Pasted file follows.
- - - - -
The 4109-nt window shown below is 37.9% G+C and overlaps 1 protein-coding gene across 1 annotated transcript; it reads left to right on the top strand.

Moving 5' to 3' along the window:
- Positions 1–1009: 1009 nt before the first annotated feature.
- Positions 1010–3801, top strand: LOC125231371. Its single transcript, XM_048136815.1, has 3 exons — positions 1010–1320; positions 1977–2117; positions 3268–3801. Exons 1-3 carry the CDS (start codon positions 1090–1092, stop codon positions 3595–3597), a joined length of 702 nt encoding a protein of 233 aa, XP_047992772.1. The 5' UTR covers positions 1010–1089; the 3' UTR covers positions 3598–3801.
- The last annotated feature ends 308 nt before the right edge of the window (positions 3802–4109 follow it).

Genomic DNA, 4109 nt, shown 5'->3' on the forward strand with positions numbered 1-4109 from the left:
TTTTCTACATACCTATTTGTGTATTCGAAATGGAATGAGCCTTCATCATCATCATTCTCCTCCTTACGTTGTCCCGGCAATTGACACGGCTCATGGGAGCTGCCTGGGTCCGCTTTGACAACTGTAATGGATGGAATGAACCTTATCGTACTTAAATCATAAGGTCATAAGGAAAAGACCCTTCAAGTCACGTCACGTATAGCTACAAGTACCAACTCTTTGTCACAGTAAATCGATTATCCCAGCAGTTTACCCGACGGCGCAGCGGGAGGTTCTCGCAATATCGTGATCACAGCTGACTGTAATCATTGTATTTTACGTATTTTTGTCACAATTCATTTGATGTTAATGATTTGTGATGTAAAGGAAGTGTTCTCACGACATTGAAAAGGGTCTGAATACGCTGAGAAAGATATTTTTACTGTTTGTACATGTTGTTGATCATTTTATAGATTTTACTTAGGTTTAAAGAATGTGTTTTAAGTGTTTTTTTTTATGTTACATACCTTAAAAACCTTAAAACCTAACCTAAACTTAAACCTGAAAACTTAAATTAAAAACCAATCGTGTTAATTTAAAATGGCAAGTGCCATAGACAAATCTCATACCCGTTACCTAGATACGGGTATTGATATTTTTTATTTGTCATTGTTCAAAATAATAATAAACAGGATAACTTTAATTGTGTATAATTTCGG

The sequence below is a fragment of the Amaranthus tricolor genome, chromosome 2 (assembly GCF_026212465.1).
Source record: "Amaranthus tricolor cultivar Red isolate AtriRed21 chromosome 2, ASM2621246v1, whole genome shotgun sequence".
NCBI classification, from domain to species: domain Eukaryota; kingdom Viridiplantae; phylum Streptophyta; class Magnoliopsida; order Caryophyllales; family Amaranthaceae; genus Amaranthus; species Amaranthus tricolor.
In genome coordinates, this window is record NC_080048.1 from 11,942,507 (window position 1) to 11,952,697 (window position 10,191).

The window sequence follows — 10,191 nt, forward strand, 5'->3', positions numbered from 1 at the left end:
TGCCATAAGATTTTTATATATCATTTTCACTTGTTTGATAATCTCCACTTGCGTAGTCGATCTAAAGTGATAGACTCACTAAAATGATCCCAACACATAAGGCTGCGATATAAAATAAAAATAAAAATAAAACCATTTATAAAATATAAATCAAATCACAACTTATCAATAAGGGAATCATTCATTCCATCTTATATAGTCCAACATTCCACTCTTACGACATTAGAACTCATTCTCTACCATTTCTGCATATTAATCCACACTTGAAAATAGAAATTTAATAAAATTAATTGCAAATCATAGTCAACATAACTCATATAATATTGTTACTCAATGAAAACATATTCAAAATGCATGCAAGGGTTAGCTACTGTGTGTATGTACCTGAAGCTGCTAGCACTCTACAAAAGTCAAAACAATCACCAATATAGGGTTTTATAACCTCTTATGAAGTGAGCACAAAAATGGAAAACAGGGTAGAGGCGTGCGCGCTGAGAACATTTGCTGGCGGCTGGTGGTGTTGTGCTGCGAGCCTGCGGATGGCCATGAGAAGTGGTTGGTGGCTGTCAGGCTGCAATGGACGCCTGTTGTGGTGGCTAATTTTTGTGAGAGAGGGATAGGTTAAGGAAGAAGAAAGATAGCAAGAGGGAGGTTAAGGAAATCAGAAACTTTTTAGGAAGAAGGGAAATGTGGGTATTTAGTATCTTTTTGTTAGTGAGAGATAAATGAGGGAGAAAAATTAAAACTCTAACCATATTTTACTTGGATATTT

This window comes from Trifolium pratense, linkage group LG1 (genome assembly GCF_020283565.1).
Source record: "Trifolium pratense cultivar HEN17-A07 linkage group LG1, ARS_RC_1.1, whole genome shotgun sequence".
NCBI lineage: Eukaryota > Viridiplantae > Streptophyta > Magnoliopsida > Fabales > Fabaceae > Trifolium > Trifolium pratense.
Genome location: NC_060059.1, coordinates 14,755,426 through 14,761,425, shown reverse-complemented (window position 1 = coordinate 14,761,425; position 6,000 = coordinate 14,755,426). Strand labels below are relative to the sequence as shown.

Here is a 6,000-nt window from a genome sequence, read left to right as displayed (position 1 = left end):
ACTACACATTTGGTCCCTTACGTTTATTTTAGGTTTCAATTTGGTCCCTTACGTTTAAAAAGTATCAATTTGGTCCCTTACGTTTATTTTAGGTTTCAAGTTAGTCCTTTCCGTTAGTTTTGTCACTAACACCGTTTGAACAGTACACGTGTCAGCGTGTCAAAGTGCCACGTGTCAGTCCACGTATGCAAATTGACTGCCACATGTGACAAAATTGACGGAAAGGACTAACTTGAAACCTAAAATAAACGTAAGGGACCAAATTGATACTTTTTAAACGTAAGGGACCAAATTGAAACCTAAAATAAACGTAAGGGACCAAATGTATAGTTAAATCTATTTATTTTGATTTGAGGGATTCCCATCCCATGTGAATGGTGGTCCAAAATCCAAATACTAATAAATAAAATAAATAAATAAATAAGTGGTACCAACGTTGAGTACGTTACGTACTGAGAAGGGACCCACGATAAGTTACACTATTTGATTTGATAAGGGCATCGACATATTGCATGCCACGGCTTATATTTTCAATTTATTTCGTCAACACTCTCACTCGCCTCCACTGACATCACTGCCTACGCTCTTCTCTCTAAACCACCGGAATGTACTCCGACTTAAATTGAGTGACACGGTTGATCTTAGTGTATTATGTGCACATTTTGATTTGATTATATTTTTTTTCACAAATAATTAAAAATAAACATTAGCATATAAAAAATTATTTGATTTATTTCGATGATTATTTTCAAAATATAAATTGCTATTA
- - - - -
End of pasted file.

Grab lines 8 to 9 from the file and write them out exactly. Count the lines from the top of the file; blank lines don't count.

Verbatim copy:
The sequence below is a fragment of the Amaranthus tricolor genome, chromosome 2 (assembly GCF_026212465.1).
Source record: "Amaranthus tricolor cultivar Red isolate AtriRed21 chromosome 2, ASM2621246v1, whole genome shotgun sequence".